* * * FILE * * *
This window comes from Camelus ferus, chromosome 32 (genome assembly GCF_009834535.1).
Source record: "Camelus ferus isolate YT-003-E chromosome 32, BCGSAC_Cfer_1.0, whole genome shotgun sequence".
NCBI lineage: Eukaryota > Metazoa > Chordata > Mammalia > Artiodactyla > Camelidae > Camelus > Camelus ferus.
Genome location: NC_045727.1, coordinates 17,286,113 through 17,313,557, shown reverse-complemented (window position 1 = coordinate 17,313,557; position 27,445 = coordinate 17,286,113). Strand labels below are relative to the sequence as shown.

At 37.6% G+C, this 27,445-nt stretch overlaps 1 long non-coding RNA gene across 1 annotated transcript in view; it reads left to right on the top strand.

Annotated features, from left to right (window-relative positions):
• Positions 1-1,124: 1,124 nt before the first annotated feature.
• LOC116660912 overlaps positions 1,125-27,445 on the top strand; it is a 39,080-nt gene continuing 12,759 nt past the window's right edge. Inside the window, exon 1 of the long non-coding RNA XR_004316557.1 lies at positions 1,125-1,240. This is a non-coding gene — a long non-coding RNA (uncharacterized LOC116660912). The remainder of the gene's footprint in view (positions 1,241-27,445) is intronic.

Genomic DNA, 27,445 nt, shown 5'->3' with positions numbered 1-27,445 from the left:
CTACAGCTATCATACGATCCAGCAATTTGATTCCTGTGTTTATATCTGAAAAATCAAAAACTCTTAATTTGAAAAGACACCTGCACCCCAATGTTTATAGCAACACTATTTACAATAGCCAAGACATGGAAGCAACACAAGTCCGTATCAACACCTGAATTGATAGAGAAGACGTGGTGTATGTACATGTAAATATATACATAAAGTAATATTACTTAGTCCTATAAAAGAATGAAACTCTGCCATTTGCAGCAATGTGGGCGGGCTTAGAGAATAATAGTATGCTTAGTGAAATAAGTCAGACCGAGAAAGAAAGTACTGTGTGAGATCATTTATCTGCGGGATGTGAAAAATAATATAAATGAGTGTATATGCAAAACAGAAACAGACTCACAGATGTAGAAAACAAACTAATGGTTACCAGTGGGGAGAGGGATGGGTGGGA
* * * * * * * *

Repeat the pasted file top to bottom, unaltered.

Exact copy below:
This window comes from Camelus ferus, chromosome 32 (genome assembly GCF_009834535.1).
Source record: "Camelus ferus isolate YT-003-E chromosome 32, BCGSAC_Cfer_1.0, whole genome shotgun sequence".
NCBI lineage: Eukaryota > Metazoa > Chordata > Mammalia > Artiodactyla > Camelidae > Camelus > Camelus ferus.
Genome location: NC_045727.1, coordinates 17,286,113 through 17,313,557, shown reverse-complemented (window position 1 = coordinate 17,313,557; position 27,445 = coordinate 17,286,113). Strand labels below are relative to the sequence as shown.

At 37.6% G+C, this 27,445-nt stretch overlaps 1 long non-coding RNA gene across 1 annotated transcript in view; it reads left to right on the top strand.

Annotated features, from left to right (window-relative positions):
• Positions 1-1,124: 1,124 nt before the first annotated feature.
• LOC116660912 overlaps positions 1,125-27,445 on the top strand; it is a 39,080-nt gene continuing 12,759 nt past the window's right edge. Inside the window, exon 1 of the long non-coding RNA XR_004316557.1 lies at positions 1,125-1,240. This is a non-coding gene — a long non-coding RNA (uncharacterized LOC116660912). The remainder of the gene's footprint in view (positions 1,241-27,445) is intronic.

Genomic DNA, 27,445 nt, shown 5'->3' with positions numbered 1-27,445 from the left:
CTACAGCTATCATACGATCCAGCAATTTGATTCCTGTGTTTATATCTGAAAAATCAAAAACTCTTAATTTGAAAAGACACCTGCACCCCAATGTTTATAGCAACACTATTTACAATAGCCAAGACATGGAAGCAACACAAGTCCGTATCAACACCTGAATTGATAGAGAAGACGTGGTGTATGTACATGTAAATATATACATAAAGTAATATTACTTAGTCCTATAAAAGAATGAAACTCTGCCATTTGCAGCAATGTGGGCGGGCTTAGAGAATAATAGTATGCTTAGTGAAATAAGTCAGACCGAGAAAGAAAGTACTGTGTGAGATCATTTATCTGCGGGATGTGAAAAATAATATAAATGAGTGTATATGCAAAACAGAAACAGACTCACAGATGTAGAAAACAAACTAATGGTTACCAGTGGGGAGAGGGATGGGTGGGA